Key Data for the Week
Key economic data released this week:
The Australian sharemarket ended the final trading session of the week 1.4% higher on Friday, as the local ASX 200 continued its recent volatility. Gains were broad based, with Information Technology the only sector to close lower. Over the course of the week, the ASX 200 edged up 0.25%, as lockdown restrictions began to ease across the nation.
Materials stocks were the best performers in response to a rise in iron ore prices; Fortescue Metals advanced 4.2%, BHP rose 3.5% and Rio Tinto gained 2.5%. Goldminers also strengthened, with Evolution Mining, Newcrest, Northern Star and Saracen Minerals all closing up over 4%.
Boral slid 2.3%, after the company reported earnings from January to April fell 3% – 5% because of the bushfires and COVID-19 measures, while concrete sales slumped 16% in April due to the current pandemic.
Ramsay Health Care rose 3.2%, after the private hospital operator announced it had entered into a binding agreement with the NSW Ministry of Health to make its facilities available during the ongoing COVID-19 pandemic.
The Australian futures market points to a 0.59% rise today, driven by broadly stronger overseas markets.
European sharemarkets rose on Friday, boosted by mining stocks, following the release of better than expected Chinese industrial production figures. Roche gained 1.8%, after the pharmaceutical giant announced it would begin selling a new digital diagnostics product that could simplify and accelerate COVID-19 screening in patients. Despite Friday’s gains, European sharemarkets endured their worst weekly losses since mid-March, with the broad based STOXX Europe 600 closing down 3.8% for the week.
US sharemarkets also strengthened on Friday, despite rising US-China trade tensions and April retail sales that were worse than expected. The Trump Administration moved to block global chip supplies to blacklisted telecommunications equipment company Huawei Technologies, while Apple (-0.6%), Boeing (-2.1%) and Qualcomm (-5.1%) all fell after being mentioned as possible companies affected by Chinese retaliation. By the close of trade, the Dow Jones gained 0.3%, the S&P 500 lifted 0.4% and the NASDAQ added 0.8%.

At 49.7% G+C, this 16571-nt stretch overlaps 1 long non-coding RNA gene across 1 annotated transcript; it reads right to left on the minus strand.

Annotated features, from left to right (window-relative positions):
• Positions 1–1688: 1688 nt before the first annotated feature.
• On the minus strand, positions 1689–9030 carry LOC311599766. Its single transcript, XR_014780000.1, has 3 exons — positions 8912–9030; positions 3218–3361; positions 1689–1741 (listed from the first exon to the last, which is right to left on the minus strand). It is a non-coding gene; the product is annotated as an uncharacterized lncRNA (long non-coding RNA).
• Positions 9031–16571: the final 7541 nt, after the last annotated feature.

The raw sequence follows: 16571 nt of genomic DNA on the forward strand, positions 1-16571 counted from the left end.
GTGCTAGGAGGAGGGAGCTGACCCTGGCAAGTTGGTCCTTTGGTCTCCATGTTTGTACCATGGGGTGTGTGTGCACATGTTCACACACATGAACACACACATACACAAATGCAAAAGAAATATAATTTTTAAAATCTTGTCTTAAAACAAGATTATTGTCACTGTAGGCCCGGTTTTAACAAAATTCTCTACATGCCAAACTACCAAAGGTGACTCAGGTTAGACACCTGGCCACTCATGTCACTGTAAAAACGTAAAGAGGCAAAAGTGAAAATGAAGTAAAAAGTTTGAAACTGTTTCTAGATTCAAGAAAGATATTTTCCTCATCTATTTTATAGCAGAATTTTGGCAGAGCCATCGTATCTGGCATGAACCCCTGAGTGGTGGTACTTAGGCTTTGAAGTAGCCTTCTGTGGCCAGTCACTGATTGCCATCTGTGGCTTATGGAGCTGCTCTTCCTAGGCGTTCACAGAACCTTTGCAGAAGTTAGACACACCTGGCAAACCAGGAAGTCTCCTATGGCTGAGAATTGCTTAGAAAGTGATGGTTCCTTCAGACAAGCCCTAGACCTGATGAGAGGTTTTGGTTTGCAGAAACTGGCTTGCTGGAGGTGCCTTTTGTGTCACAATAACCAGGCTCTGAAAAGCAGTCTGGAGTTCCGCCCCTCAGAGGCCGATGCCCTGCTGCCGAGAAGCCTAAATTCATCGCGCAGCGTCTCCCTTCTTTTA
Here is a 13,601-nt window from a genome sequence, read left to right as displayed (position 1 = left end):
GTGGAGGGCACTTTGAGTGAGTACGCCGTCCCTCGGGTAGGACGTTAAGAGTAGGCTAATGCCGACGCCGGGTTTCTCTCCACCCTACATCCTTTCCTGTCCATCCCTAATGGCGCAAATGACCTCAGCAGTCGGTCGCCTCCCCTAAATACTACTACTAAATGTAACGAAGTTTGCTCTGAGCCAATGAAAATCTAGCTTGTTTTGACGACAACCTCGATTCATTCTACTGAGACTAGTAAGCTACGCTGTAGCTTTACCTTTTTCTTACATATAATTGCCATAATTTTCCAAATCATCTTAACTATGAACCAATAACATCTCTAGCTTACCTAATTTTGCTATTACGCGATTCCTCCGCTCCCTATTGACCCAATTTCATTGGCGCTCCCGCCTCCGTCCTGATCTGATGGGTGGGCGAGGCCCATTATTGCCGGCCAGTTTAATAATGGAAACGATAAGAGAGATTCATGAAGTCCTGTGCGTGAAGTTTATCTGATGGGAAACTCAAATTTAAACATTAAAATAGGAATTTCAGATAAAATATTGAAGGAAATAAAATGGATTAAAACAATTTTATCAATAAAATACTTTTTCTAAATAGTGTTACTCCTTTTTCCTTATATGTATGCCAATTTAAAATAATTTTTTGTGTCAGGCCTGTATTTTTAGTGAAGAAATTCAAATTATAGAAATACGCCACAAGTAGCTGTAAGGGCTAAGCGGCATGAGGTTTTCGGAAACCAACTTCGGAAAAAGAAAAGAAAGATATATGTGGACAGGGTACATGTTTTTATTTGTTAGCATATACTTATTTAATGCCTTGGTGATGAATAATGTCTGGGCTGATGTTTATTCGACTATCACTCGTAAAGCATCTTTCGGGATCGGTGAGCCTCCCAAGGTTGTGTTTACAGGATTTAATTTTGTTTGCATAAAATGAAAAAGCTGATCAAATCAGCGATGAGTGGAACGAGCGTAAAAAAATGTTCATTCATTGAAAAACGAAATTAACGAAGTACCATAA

The Price to Earnings (PE) ratio is one piece of data used to determine the relative value of a company or an index.
The S&P 500 index has often been regarded as fair value when it is trading at 15. In a low interest rate environment, you may stretch that to 17, but anything above that is considered overvalued or expensive.
The key to calculating the PE ratio is the ‘E’. While last year’s earnings are known, accurately forecasting next year’s earnings is crucial to determining fair value.
Before the outbreak of COVID-19, the PE of the S&P 500 index was 19 and that waved the red flag to us. It’s inconceivable to now think, in the midst of the global pandemic, with earnings slashed and most companies not prepared to even provide guidance on future earnings, that the PE is 23.
That is effectively using pre-COVID earnings estimates in the PE calculation. Even if those earnings were accurate, at 23 the PE is already overvalued over 30% assuming 17 is reasonable. The market is obviously putting a lot of faith and money into the US Federal Reserve coming to the rescue again.
It could get messy if that doesn’t work!
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